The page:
If there’s one thing most job descriptions have in common, it’s how they usually ask for someone to be ‘part of a team’ or ‘a team player’. Engineering jobs are no stranger to needing a heavy amount of solid teamwork. Being a team player isn’t something that always comes naturally, especially if you’re used to working in a more isolated environment. Here are some tips on how to be a real team player:
Be fully aware of the shared goal you all have
What’s your shared goal as a team? Is it to run an event smoothly, or to make a certain amount of money? Maybe it’s to get approval for a bigger project to go ahead. If there’s a target you’re all striving for, all of you need to be aware of it. Having a common goal is essential to being a good team player. When things go wrong it’s always useful to remember why you’re working together.
Be honest with your team
Hiding things from your team to avoid negative backlash is only going to harm the team’s success in the long run. Everyone makes mistakes; if you’re the one who’s made an error, be the first one to own up to it. The last thing you want is to be found out by someone else after you’ve tried covering up your mistake.
Set realistic boundaries
If for whatever reason you’re unable to work on a particular part of a project, don’t leave it to the last minute to communicate this. This point relates to the point above; if you can’t be honest with your team about your workload then you’re not going to succeed as a team. Be realistic about what you can actually achieve rather than setting yourself up to fail because you want to impress someone.
Enhance your listening skills
The ability to really listen is underrated – especially among extroverts. Don’t listen just so you’re able to respond to someone. Listen because you want to understand. If you don’t understand something, always ask questions – even if you think it’s a silly question; it’s usually the ‘silly’ questions that help us understand something a whole lot better. These basic communication skills become invaluable when it comes to being a successful team.
Help and assist your team
A lot of job descriptions tend to use the phrase: ‘be a team player’. This usually translates to ‘being happy to help others’. However I believe that this is a two way street. Asking for help is just as important as giving it. Even if something the team is working on isn’t in your remit and you’re asked to help out – it could be because you have the expertise needed for that task, or because an extra pair of hands is needed. It’s never a good idea to turn down requests for help because you never know when you might need it yourself. No matter how well you’re doing in your area, it could completely turn around at any moment.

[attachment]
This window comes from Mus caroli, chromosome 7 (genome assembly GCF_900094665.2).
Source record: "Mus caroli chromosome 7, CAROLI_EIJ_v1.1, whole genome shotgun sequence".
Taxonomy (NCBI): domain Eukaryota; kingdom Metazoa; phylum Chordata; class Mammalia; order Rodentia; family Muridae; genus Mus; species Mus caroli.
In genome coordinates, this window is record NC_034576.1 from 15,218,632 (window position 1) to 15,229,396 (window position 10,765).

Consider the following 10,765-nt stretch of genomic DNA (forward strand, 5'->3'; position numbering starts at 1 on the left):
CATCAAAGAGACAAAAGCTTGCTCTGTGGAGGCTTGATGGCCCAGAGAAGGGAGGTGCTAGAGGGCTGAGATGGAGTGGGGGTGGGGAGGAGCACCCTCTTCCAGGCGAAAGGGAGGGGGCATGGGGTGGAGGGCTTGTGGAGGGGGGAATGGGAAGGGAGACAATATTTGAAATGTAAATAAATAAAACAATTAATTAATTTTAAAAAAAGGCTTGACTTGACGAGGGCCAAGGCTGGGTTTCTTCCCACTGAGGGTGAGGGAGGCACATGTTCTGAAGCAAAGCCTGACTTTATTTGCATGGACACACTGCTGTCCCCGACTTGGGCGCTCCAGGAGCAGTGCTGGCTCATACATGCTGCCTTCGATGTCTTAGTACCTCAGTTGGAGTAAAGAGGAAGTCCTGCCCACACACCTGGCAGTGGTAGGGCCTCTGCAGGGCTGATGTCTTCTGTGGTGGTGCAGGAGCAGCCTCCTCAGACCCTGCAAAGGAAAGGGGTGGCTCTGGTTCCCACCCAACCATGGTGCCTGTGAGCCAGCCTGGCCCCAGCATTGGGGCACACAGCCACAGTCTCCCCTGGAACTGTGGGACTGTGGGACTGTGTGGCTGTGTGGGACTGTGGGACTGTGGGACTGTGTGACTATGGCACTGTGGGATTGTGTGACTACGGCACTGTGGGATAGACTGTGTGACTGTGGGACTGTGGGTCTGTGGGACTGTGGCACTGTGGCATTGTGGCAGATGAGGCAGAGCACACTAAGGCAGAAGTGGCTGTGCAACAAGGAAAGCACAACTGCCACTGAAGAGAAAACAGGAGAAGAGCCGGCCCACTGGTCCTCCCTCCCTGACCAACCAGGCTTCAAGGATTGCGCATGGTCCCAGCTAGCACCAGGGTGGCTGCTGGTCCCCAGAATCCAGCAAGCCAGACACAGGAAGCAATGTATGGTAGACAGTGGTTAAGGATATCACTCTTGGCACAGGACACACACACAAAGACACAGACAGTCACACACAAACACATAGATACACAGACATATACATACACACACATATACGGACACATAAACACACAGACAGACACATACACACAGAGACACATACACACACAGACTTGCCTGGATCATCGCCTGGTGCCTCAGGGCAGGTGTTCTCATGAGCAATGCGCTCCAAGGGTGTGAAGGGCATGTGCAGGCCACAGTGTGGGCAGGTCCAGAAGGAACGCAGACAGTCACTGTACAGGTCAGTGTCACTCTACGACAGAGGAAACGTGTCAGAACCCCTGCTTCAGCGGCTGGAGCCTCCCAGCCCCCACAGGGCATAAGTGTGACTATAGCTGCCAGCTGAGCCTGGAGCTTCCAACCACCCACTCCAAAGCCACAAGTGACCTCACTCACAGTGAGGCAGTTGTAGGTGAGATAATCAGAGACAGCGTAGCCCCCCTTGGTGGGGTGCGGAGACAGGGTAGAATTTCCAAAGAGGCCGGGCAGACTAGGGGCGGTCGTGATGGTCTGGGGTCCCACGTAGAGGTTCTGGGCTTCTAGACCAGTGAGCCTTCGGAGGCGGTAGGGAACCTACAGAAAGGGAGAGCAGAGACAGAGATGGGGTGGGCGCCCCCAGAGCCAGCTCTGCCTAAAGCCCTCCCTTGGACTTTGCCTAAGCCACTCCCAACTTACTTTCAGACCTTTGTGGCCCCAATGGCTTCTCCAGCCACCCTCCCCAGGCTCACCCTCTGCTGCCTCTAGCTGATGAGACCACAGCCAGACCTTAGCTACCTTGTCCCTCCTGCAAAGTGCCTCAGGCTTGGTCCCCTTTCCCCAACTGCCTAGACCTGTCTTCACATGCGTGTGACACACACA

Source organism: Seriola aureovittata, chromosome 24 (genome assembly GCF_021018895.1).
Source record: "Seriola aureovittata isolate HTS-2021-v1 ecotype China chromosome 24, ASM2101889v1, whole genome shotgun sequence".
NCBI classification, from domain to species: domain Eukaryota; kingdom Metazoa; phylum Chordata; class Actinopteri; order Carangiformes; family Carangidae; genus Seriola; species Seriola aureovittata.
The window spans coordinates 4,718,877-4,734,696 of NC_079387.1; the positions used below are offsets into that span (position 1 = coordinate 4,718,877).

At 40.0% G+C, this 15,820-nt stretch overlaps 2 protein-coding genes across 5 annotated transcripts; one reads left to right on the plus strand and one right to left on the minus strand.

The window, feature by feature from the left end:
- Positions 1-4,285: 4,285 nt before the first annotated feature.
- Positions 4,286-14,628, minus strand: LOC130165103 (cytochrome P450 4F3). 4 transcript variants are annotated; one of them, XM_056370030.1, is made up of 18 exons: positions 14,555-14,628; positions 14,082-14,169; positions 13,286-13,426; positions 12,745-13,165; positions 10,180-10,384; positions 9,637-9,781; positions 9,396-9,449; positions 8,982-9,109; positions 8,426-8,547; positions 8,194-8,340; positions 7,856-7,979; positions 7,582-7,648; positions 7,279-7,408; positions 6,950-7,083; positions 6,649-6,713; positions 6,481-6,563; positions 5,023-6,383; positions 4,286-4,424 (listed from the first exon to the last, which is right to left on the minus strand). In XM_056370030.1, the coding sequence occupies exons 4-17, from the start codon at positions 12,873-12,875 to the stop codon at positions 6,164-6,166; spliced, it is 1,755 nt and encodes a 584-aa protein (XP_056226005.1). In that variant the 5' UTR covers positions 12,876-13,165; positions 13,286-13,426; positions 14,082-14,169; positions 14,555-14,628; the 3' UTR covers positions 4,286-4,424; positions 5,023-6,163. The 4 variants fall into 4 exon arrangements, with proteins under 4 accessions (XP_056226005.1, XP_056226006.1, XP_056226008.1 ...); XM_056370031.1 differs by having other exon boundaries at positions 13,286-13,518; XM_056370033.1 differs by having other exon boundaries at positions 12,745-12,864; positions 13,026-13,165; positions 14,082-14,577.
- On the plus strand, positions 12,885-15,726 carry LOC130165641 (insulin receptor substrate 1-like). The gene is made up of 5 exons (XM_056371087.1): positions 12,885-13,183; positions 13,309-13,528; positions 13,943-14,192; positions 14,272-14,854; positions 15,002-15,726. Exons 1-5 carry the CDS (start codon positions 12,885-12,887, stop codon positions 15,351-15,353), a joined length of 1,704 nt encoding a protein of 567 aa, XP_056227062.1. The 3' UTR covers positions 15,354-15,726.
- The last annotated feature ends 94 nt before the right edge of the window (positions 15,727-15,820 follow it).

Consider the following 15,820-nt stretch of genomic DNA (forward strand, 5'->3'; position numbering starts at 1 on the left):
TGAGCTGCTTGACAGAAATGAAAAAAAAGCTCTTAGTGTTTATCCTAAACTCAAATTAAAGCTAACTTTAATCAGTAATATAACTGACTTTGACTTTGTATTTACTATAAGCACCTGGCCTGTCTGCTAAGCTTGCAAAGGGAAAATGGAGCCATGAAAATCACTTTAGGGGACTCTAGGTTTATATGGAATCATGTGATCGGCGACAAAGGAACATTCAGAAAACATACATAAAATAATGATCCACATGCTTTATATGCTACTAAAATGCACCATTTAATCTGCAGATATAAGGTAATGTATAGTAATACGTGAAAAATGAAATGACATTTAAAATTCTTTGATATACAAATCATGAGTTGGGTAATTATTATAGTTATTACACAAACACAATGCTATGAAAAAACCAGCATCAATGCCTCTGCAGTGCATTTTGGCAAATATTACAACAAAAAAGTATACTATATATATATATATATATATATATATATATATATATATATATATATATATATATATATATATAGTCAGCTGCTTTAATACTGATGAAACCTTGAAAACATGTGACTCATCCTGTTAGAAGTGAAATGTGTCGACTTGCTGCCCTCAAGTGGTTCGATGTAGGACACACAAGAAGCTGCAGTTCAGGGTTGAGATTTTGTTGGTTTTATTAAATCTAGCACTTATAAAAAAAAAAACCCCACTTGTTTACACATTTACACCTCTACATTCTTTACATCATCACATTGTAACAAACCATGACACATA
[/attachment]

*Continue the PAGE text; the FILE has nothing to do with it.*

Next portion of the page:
Go against the grain once in a while
Being a team player isn’t about agreeing and going along with the views of those who you disagree with. If you have a differing opinion you should be able to confidently voice your concerns in a constructive manner. If someone doesn’t agree with you and can’t seem to phrase it correctly it’s down to you to make your point clearer without getting frustrated or annoyed. If this starts happening then the best (and only) thing you can do is to back off and revisit the situation at a later date.
Do take others’ feelings into account
Make sure you pay attention to the smaller things from time to time. In the long run this will make you more approachable when problems arise but also you’ll become a much-valued person in the team. All too often people are too busy thinking about their own agendas in a team that other peoples’ feelings get forgotten. If you sense that there’s a problem, the best thing to do is address it.
You can be a leader, a follower or both
Most people think they’re either followers or leaders; never both. This is a total myth in my opinion. You can almost certainly be both. It depends entirely on the situation, the particular project and the people you’re working with. If you find that a leader is needed in a particular situation it doesn’t mean you have to boss people around. Simply giving someone some guidance on something counts as effective leadership.
Things change frequently in teams – especially in large projects where deadlines may be changed or funding is suddenly cut. The ability to swiftly adapt to changes well can turn you into a leader before you even realise it. It’s also an invaluable skill to have on your CV for future opportunities.
Being part of a team isn’t always everyone’s first choice when it comes to taking on a large project. However, there are many benefits of being in a team. You get to learn lots from working with other people who you perhaps normally wouldn’t work with. The skills you won’t even know you’re picking up can be invaluable in future jobs. Even if you have a negative experience of working in a team, you’ve still learnt a lot – not all learning comes from positive experiences!